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Biosynthesis and Insertion of Heme

  • Katrin Müller
  • Toni Mingers
  • V. Haskamp
  • Dieter Jahn
  • Martina JahnEmail author
Reference work entry
Part of the Handbook of Hydrocarbon and Lipid Microbiology book series (HHLM)

Abstract

The red, iron containing tetrapyrrole heme is an essential cofactor of enzymes involved in the electron transport chain of energy generation and used for catalyzing chemically challenging reactions of the metabolism. It is also used for diatomic gas transport (O2, CO, CO2, NO, N2O), catalysis, and detection. Multiple transcriptional regulators and transporters bind heme. This chapter focuses on the highly unusual pathways for heme biosynthesis and the integration of protoheme into target proteins. Today, three different biosynthetic routes for heme formation are known. The general precursor molecule of all tetrapyrroles 5-aminolevulinic acid is formed by two different pathways starting either with glutamyl-tRNA or succinyl-CoA and glycine. The conversion of 5-aminolevulinic acid to uroporphyrinogen III is common to all biosynthetic paths. Then the pathway branches to a classical route via protoporphyrin and two currently known alternative routes via coproporpyhrin III and siroheme. Various steps are catalyzed by up to three structurally unrelated enzymes. Finally, formed protoheme (heme b) gets actively inserted into proteins by the “Radical SAM” protein HemW. A detailed description of involved intermediates, enzymes, and their mechanisms are depicted below.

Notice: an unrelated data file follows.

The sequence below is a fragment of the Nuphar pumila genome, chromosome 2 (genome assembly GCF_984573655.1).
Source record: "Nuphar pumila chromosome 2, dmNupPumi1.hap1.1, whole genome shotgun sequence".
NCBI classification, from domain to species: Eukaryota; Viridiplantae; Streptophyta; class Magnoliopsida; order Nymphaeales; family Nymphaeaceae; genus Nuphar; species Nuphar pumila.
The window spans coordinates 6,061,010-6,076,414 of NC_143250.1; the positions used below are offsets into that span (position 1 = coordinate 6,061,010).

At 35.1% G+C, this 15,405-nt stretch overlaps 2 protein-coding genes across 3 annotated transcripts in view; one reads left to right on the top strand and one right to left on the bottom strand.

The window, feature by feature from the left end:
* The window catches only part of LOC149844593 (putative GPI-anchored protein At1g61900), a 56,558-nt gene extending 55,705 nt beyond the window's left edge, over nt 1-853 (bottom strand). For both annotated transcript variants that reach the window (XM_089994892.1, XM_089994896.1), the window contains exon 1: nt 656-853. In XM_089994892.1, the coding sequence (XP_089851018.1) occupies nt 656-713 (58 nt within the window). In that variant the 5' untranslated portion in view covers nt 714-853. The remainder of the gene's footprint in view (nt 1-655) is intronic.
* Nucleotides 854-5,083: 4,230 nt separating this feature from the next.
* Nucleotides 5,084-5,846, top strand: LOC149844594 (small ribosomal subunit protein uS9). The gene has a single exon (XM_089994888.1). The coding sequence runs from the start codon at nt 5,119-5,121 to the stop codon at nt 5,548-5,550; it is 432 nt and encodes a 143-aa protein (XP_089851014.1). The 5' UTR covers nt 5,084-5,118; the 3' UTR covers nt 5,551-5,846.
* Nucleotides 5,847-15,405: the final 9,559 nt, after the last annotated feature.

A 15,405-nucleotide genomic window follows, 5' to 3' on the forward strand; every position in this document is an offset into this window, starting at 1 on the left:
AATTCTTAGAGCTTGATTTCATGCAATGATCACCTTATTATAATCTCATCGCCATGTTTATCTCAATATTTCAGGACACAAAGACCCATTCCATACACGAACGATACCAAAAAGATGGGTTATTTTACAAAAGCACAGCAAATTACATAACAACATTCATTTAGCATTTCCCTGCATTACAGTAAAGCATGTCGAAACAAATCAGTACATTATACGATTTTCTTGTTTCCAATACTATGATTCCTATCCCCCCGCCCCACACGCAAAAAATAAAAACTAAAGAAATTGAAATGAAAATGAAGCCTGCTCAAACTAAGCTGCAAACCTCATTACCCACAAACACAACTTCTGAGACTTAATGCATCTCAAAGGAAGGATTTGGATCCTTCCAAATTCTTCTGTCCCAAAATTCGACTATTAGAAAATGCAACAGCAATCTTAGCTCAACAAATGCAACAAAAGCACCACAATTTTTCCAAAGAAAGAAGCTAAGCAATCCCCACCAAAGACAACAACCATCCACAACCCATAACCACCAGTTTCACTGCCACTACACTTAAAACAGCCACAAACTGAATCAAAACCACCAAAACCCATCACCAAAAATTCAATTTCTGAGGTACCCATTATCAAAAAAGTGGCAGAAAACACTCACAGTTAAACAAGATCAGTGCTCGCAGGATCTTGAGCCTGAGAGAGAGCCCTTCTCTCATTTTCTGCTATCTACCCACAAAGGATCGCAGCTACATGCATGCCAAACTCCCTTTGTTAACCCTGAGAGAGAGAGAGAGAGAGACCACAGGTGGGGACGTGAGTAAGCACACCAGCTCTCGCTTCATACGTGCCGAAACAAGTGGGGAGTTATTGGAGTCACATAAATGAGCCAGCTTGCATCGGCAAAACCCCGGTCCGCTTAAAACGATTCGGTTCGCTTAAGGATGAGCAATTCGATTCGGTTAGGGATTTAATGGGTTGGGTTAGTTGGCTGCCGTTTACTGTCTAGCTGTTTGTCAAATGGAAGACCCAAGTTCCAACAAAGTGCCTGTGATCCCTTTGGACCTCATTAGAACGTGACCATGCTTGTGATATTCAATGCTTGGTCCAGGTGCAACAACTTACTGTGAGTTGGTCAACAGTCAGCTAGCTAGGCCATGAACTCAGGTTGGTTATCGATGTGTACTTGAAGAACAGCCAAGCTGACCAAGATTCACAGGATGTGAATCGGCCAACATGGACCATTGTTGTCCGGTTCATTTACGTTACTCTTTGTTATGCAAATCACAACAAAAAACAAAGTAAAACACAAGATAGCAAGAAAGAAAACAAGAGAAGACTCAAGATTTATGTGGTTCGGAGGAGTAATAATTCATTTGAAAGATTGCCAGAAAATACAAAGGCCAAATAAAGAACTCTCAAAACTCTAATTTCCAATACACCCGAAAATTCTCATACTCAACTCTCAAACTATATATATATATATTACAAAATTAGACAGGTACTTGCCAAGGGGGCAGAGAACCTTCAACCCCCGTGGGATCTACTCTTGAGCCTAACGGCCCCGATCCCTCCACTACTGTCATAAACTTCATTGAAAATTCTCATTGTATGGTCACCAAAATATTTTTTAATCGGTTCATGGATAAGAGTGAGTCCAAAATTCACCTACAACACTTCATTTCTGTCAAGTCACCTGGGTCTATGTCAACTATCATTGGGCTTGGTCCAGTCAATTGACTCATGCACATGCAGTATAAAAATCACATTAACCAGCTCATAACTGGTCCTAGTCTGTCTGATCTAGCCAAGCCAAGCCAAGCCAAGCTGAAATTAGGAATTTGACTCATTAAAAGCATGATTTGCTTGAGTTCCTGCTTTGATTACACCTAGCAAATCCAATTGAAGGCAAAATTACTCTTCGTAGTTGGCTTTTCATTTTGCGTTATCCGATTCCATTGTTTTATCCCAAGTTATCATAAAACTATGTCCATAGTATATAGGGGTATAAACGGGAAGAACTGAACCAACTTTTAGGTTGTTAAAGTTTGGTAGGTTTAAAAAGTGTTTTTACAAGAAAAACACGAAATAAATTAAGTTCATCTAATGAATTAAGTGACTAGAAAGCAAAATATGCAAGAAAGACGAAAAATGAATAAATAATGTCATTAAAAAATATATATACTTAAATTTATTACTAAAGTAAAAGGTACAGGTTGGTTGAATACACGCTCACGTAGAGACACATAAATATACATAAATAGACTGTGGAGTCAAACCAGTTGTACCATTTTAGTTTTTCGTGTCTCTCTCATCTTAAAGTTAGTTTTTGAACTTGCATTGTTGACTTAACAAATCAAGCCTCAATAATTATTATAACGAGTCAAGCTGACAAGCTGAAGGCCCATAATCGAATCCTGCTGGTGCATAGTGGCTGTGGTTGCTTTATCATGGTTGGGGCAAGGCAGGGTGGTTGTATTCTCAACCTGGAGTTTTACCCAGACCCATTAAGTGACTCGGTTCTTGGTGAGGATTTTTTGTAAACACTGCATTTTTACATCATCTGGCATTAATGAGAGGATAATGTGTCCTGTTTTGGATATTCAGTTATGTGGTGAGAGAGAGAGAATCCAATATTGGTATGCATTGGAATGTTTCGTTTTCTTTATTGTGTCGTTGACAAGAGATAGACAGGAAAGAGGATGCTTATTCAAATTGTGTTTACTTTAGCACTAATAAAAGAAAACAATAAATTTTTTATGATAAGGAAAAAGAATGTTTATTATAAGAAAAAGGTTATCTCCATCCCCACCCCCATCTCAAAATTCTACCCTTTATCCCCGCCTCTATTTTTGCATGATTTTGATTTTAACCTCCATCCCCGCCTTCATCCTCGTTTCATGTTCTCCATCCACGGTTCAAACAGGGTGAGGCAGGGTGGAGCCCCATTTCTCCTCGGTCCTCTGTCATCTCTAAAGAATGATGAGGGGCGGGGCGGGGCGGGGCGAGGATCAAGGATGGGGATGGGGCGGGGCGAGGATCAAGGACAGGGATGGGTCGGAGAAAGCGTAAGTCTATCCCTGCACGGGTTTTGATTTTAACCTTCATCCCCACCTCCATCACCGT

Notes

Acknowledgments

We thank Stefan Barthels for his excellent technical assistance and are indebted to the Deutsche Forschungsgemeinschaft (GRK 2223, PROCOMPAS) for funding.

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Copyright information

© Springer Nature Switzerland AG 2019

Authors and Affiliations

  • Katrin Müller
    • 1
  • Toni Mingers
    • 1
  • V. Haskamp
    • 1
  • Dieter Jahn
    • 2
  • Martina Jahn
    • 1
    Email author
  1. 1.Institute of MicrobiologyBraunschweig University of TechnologyBraunschweigGermany
  2. 2.Institute of Microbiology, Braunschweig University of Technology, Braunschweig Integrated Center of Systems Biology BRICSBraunschweigGermany

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